Then, hotels would have a buffet of options, said Coulthurst.

Load and Reload

Much of the conference focused on cloud-based systems, which represent a single-digit percentage of the company’s hotel install base. Some customers have properties and operations in places that don’t yet have pervasive wireless internet, whether because they are on islands, on cruise ships, or in emerging countries, and thus can’t use cloud-based systems. Calin pledged Oracle would maintain service for its premise-based systems.

Yet Oracle Hospitality will focus its energy on the cloud. For example, it has signed up five customers, such as Banff Park Lodge, for its new sales and events module for properties.

The tool gives group, wedding, and event salespeople the intel they need on space availability and other details via their mobile devices, Pratt said. The new user interface will enable salespeople to slip out of clunky and slow workflows. They can then focus on the personal relationships needed to close a booking instead, she said.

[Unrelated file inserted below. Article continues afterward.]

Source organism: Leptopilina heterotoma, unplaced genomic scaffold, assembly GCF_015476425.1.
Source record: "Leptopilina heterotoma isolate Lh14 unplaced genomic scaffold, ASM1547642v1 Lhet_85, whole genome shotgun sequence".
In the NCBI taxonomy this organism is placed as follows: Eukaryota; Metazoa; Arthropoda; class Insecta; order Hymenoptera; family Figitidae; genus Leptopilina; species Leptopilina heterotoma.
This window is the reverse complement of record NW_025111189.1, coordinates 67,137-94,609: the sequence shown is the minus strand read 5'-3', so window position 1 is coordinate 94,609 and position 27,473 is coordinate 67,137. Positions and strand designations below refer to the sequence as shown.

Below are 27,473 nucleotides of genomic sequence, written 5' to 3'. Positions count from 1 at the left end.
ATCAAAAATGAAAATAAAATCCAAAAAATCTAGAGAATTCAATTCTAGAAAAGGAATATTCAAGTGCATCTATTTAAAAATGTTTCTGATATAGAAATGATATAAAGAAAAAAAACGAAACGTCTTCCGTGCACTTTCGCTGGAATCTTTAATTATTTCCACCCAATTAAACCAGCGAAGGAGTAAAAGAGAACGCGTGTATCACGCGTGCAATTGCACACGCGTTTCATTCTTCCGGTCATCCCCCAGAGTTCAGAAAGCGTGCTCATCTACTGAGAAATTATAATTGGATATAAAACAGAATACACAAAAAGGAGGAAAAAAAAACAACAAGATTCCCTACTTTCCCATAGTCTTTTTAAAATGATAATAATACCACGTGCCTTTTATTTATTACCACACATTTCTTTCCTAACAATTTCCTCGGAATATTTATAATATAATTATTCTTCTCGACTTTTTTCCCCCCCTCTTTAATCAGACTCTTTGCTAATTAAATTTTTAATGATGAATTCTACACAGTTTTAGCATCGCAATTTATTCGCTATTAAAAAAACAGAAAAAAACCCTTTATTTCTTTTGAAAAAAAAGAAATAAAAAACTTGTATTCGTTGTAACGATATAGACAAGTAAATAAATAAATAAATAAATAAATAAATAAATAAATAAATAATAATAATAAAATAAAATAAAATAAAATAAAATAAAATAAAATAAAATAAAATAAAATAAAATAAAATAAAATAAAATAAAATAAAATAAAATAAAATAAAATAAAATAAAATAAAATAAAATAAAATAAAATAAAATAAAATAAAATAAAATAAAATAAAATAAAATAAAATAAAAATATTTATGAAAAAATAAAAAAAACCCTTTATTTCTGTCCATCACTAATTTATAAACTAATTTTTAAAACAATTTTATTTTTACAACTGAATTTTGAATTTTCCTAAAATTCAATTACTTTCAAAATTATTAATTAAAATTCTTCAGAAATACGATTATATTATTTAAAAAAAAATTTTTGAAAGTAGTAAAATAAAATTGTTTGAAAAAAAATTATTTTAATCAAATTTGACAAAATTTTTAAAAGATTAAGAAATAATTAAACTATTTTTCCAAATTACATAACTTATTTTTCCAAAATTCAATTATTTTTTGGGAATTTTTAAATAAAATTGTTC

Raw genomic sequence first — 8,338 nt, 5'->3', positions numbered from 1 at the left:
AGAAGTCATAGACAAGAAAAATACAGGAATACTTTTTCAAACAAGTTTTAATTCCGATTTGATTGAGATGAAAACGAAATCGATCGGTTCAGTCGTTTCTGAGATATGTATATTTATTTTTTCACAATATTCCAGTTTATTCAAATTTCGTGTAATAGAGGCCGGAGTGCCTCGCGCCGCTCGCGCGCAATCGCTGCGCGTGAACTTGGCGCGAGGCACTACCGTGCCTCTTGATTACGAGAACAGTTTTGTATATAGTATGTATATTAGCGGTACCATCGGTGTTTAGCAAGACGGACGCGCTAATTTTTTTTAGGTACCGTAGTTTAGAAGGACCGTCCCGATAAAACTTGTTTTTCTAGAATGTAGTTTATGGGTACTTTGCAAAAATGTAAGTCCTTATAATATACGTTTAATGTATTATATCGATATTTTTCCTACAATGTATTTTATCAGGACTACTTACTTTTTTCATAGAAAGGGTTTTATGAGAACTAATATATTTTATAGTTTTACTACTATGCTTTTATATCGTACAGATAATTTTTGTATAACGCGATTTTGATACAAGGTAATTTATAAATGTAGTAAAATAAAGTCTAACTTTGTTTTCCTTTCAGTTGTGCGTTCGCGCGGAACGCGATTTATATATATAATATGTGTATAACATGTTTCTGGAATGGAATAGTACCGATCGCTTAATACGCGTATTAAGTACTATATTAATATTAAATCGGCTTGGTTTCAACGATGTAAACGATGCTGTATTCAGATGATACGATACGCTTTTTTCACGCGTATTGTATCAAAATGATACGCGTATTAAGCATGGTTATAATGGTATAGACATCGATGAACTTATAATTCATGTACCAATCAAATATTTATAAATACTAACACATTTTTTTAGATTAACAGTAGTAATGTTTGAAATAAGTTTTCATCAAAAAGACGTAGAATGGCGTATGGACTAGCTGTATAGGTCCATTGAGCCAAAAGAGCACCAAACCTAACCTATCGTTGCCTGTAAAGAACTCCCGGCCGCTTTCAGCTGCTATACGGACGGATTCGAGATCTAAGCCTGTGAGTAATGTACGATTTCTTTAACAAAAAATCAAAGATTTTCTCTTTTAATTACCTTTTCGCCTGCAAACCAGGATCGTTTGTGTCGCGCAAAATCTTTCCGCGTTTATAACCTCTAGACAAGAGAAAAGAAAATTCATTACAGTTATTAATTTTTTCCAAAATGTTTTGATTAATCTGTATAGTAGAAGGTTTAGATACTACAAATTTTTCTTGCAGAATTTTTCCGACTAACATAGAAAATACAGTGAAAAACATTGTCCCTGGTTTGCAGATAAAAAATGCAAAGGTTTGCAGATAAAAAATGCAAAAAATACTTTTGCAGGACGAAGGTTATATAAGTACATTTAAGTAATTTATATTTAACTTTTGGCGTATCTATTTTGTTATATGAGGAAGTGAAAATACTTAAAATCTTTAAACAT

“Especially this fall as we take our premium version of this product into the big hotel groups that have, say, 150 event salespeople, the reps are going to think to themselves ‘Yes, I still have revenue goals, but I’m not going to have to do the same thing as the person sitting across from me.’ That will be a game-changer,” Pratt said.

Oracle, the parent company, has seen its stock underperform the broader U.S. stock market by about 60 percent across the past five years. It has made some bets on the cloud. But when customers switch to cloud services, many haven’t been loyal to Oracle and have opted instead for solutions from cloud-first providers.